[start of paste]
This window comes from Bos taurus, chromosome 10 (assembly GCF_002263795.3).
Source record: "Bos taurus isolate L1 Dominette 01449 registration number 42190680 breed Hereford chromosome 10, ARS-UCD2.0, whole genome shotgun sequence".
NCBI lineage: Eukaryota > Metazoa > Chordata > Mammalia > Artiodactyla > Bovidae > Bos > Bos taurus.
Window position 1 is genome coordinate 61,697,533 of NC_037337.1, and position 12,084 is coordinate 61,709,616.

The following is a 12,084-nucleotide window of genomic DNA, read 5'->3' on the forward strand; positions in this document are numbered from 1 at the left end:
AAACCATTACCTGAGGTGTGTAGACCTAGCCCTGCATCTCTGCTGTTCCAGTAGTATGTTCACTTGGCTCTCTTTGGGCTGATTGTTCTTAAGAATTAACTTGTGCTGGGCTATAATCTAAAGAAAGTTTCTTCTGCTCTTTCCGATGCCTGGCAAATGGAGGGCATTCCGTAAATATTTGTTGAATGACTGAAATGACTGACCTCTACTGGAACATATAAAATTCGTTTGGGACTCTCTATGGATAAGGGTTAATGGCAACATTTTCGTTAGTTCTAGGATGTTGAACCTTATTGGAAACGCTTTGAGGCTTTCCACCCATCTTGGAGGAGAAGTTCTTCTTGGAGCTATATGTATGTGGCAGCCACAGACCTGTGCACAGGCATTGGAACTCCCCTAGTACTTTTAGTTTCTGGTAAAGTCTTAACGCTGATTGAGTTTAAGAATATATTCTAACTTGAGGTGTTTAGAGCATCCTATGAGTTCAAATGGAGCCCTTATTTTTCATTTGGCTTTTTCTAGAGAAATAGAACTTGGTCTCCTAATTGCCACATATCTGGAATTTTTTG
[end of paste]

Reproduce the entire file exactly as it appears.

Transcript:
This window comes from Bos taurus, chromosome 10 (assembly GCF_002263795.3).
Source record: "Bos taurus isolate L1 Dominette 01449 registration number 42190680 breed Hereford chromosome 10, ARS-UCD2.0, whole genome shotgun sequence".
NCBI lineage: Eukaryota > Metazoa > Chordata > Mammalia > Artiodactyla > Bovidae > Bos > Bos taurus.
Window position 1 is genome coordinate 61,697,533 of NC_037337.1, and position 12,084 is coordinate 61,709,616.

The following is a 12,084-nucleotide window of genomic DNA, read 5'->3' on the forward strand; positions in this document are numbered from 1 at the left end:
AAACCATTACCTGAGGTGTGTAGACCTAGCCCTGCATCTCTGCTGTTCCAGTAGTATGTTCACTTGGCTCTCTTTGGGCTGATTGTTCTTAAGAATTAACTTGTGCTGGGCTATAATCTAAAGAAAGTTTCTTCTGCTCTTTCCGATGCCTGGCAAATGGAGGGCATTCCGTAAATATTTGTTGAATGACTGAAATGACTGACCTCTACTGGAACATATAAAATTCGTTTGGGACTCTCTATGGATAAGGGTTAATGGCAACATTTTCGTTAGTTCTAGGATGTTGAACCTTATTGGAAACGCTTTGAGGCTTTCCACCCATCTTGGAGGAGAAGTTCTTCTTGGAGCTATATGTATGTGGCAGCCACAGACCTGTGCACAGGCATTGGAACTCCCCTAGTACTTTTAGTTTCTGGTAAAGTCTTAACGCTGATTGAGTTTAAGAATATATTCTAACTTGAGGTGTTTAGAGCATCCTATGAGTTCAAATGGAGCCCTTATTTTTCATTTGGCTTTTTCTAGAGAAATAGAACTTGGTCTCCTAATTGCCACATATCTGGAATTTTTTG